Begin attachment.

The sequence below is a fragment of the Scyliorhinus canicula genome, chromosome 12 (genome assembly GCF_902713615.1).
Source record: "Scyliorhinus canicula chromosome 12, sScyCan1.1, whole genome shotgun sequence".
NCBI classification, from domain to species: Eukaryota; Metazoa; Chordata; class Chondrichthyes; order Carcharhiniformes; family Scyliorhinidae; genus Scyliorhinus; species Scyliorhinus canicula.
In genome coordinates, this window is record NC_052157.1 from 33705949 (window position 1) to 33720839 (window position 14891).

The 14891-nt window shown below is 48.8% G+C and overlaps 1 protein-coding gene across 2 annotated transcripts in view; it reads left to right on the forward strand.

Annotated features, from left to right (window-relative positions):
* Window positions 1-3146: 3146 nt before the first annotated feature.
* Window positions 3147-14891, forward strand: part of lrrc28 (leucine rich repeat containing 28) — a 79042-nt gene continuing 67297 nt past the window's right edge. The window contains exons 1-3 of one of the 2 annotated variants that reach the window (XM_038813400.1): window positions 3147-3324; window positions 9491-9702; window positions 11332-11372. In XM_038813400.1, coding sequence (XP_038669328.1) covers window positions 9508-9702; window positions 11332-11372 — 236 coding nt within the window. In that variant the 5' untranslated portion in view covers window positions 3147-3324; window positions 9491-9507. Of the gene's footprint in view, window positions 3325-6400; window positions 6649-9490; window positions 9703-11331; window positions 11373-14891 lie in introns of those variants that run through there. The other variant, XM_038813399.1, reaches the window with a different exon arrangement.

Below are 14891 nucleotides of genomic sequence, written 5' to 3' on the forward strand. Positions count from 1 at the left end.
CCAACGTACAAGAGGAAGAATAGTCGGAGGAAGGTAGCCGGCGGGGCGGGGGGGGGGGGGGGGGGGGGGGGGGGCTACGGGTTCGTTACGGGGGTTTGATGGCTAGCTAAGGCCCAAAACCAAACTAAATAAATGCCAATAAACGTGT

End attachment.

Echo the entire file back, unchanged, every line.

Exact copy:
The sequence below is a fragment of the Scyliorhinus canicula genome, chromosome 12 (genome assembly GCF_902713615.1).
Source record: "Scyliorhinus canicula chromosome 12, sScyCan1.1, whole genome shotgun sequence".
NCBI classification, from domain to species: Eukaryota; Metazoa; Chordata; class Chondrichthyes; order Carcharhiniformes; family Scyliorhinidae; genus Scyliorhinus; species Scyliorhinus canicula.
In genome coordinates, this window is record NC_052157.1 from 33705949 (window position 1) to 33720839 (window position 14891).

The 14891-nt window shown below is 48.8% G+C and overlaps 1 protein-coding gene across 2 annotated transcripts in view; it reads left to right on the forward strand.

Annotated features, from left to right (window-relative positions):
* Window positions 1-3146: 3146 nt before the first annotated feature.
* Window positions 3147-14891, forward strand: part of lrrc28 (leucine rich repeat containing 28) — a 79042-nt gene continuing 67297 nt past the window's right edge. The window contains exons 1-3 of one of the 2 annotated variants that reach the window (XM_038813400.1): window positions 3147-3324; window positions 9491-9702; window positions 11332-11372. In XM_038813400.1, coding sequence (XP_038669328.1) covers window positions 9508-9702; window positions 11332-11372 — 236 coding nt within the window. In that variant the 5' untranslated portion in view covers window positions 3147-3324; window positions 9491-9507. Of the gene's footprint in view, window positions 3325-6400; window positions 6649-9490; window positions 9703-11331; window positions 11373-14891 lie in introns of those variants that run through there. The other variant, XM_038813399.1, reaches the window with a different exon arrangement.

Below are 14891 nucleotides of genomic sequence, written 5' to 3' on the forward strand. Positions count from 1 at the left end.
CCAACGTACAAGAGGAAGAATAGTCGGAGGAAGGTAGCCGGCGGGGCGGGGGGGGGGGGGGGGGGGGGGGGGGGCTACGGGTTCGTTACGGGGGTTTGATGGCTAGCTAAGGCCCAAAACCAAACTAAATAAATGCCAATAAACGTGT